- Understand the Client's Needs
- Create a Proposal & Engagement Letter
- Establish the Standard of Value, Purpose, & Valuation Date
- Gather Data
- Tax Return/Financial Statement Analysis & Ratios
- Normalize and Adjust (if applicable) Historical Financials
- Company, Industry & Peer Analysis
- Implement Selected Business Valuation Methods
- 1. Income (income-based) approach
- 2. Asset (asset-based) approach (used for businesses, business ownership interests, and securities) or cost approach (used for intangible assets)
- 3. Market (market-based) approach
- Generate a Draft Report
- All Parties Review the Draft Business Valuation for Accuracy
- Issue Final Report
What are the Steps of the Business Valuation Process?
Understand the Client’s Needs
How do you end up with a perfect product or service? It starts with a perfect purchase order. What are the client and their advisors trying to accomplish? Is this valuation so the business can go to market or is it for the courts or the IRS? Knowing the final audience and who might attack the valuation is that critical first step.
Create a Proposal & Engagement Letter
After understanding the purpose, audience, and stakeholders involved, the engagement letter can be crafted to ensure all parties are on the same page. This is typically the first step, which can often change the perceived needs of the stakeholders. Additionally, Assumptions and Limiting Conditions should be taken into consideration, outlining the parameters and boundaries of the valuation process. These should be agreed upon or acknowledged by the valuation analyst and the client, such as when the analyst accepts the client’s financial statements and associated information without further verification.
Establish the Standard of Value, Purpose, & Valuation Date
Taking all the above into account. The applicable standard of value must be specified and defined to provide the basis for any appraisal report or engagement. The applicable standard of value selection is determined largely based on the use to which the appraisal is to be put. Such as the determination of a tax liability or a price at which a particular transaction will take place.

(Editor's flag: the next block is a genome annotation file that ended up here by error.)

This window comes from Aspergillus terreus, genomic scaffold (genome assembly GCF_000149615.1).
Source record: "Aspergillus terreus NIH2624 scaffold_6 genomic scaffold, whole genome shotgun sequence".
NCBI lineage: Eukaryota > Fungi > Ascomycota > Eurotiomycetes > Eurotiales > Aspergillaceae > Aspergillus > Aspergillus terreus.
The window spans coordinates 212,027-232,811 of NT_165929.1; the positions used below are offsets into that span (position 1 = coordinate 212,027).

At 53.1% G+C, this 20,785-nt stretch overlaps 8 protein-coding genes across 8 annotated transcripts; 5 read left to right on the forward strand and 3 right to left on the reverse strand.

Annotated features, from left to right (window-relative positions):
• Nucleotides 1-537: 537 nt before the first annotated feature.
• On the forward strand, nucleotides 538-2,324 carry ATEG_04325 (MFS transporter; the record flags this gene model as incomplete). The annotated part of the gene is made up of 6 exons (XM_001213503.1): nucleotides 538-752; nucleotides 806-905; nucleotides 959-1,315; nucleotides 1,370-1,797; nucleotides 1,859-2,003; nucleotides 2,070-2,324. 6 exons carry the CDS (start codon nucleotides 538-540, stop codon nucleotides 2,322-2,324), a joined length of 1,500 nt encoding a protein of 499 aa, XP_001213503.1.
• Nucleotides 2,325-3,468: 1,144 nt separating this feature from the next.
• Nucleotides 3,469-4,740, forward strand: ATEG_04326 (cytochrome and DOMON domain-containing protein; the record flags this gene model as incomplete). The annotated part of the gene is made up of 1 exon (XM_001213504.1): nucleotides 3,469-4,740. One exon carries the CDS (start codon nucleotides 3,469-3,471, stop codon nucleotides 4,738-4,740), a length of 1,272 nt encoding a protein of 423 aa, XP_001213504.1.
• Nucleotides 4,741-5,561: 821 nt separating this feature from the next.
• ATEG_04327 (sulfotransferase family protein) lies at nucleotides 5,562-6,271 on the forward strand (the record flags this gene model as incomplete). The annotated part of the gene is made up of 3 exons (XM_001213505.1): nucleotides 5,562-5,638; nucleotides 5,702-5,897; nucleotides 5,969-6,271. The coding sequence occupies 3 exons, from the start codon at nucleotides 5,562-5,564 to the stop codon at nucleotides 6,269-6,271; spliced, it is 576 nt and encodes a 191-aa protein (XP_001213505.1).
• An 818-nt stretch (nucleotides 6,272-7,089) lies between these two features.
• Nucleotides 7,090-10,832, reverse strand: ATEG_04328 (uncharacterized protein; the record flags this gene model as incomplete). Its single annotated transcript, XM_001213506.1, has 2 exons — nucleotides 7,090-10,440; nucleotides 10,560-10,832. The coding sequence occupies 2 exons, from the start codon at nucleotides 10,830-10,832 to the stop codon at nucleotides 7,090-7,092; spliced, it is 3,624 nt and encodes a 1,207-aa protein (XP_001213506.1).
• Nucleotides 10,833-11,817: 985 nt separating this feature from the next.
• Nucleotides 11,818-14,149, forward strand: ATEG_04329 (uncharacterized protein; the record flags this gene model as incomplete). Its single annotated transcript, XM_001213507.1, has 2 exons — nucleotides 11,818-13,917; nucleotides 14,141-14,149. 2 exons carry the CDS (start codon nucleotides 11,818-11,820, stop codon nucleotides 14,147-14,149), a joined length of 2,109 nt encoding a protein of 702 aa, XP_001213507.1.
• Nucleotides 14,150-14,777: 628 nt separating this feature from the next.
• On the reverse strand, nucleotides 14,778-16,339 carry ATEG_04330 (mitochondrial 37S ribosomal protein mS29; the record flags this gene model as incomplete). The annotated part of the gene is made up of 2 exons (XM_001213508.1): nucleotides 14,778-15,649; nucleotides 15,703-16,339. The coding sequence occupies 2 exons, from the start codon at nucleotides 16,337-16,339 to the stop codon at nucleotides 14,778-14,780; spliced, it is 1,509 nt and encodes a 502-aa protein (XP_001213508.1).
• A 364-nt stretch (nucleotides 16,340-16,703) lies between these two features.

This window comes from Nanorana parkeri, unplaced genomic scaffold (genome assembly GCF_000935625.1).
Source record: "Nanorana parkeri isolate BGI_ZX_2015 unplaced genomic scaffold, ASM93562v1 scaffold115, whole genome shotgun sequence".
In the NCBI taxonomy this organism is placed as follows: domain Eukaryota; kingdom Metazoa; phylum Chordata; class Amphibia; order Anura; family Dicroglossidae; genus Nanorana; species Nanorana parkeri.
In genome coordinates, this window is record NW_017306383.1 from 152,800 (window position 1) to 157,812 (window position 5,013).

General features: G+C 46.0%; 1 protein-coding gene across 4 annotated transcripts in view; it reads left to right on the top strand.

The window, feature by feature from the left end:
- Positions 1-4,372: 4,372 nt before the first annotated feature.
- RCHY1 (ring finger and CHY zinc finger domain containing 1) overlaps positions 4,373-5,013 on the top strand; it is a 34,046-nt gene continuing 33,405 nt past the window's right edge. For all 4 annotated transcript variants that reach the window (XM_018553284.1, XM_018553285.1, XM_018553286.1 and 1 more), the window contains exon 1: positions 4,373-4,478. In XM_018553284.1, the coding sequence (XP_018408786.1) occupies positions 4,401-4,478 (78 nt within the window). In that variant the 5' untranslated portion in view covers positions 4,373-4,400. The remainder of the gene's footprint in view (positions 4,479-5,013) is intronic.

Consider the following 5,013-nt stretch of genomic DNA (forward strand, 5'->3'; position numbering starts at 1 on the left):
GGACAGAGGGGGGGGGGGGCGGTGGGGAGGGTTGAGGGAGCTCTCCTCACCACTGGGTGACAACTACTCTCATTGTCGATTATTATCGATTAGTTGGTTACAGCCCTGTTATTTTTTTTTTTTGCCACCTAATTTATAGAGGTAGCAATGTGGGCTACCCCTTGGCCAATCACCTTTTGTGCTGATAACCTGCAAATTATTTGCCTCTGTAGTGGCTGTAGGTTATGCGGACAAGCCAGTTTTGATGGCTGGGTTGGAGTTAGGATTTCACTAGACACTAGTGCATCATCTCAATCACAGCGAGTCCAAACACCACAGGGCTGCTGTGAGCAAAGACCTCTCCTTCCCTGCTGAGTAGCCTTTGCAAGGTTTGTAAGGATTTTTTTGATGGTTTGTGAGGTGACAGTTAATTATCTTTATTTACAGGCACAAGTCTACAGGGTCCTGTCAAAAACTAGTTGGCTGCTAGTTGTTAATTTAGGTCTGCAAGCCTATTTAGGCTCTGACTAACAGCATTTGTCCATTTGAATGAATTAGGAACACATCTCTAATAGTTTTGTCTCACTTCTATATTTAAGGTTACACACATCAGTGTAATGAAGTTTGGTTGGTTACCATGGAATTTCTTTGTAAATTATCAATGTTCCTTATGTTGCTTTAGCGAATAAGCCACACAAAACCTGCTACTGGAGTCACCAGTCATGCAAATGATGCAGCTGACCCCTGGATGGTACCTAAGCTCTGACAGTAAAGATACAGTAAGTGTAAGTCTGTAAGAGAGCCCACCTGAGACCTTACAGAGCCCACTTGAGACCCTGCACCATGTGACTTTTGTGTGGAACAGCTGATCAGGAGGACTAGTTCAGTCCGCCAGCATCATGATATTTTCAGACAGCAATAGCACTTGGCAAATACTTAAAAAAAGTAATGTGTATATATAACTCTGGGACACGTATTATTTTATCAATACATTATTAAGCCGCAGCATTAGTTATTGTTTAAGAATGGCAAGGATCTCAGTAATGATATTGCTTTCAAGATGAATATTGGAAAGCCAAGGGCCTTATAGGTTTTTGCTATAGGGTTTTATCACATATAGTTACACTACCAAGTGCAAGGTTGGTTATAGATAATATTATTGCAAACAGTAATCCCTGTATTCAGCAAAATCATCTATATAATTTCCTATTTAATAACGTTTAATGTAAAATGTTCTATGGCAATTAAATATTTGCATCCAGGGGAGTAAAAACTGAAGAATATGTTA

Who Dictates the Engagement Rules?
Statute, regulation, case law precedent, or a binding legal document governing a transaction often dictates the standard of value for a particular appraisal engagement. It is important to recognize that many value terms have different definitions when used in different contexts. It is essential that the appropriate standard of value is defined. This also include the approaches and methodology employed to conform to the standard.
Setting the As Of Valuation Date
An asset has a dollar value at the point in time of the valuation date. It commonly refers to the valuation of assets distributed upon the occurrence of an event when using this term. Or a periodic determination of worth for reporting purposes. For example, it may be the designated time of closing (monthly, quarterly, etc.) for the determination of account balances in a defined-contribution or defined benefit plan. The general rule will be that a court will most strongly consider the value at the date of distribution.
By having the ability to determine the valuation dates within its discretionary power, the court has another tool at its disposal to bring equity to asset distribution. For instance, when dealing with a divorce matter, the court may need to figure out how to divide assets such as a family home, securities, commercial real estate, or business goodwill. Depending on the state, the valuation date may vary, with the trial date, the date of final separation, or date of divorce complaint typically being used. Yet, some states may have a more discretionary approach to the date in question. It is important to consult local laws for specific requirements in your area.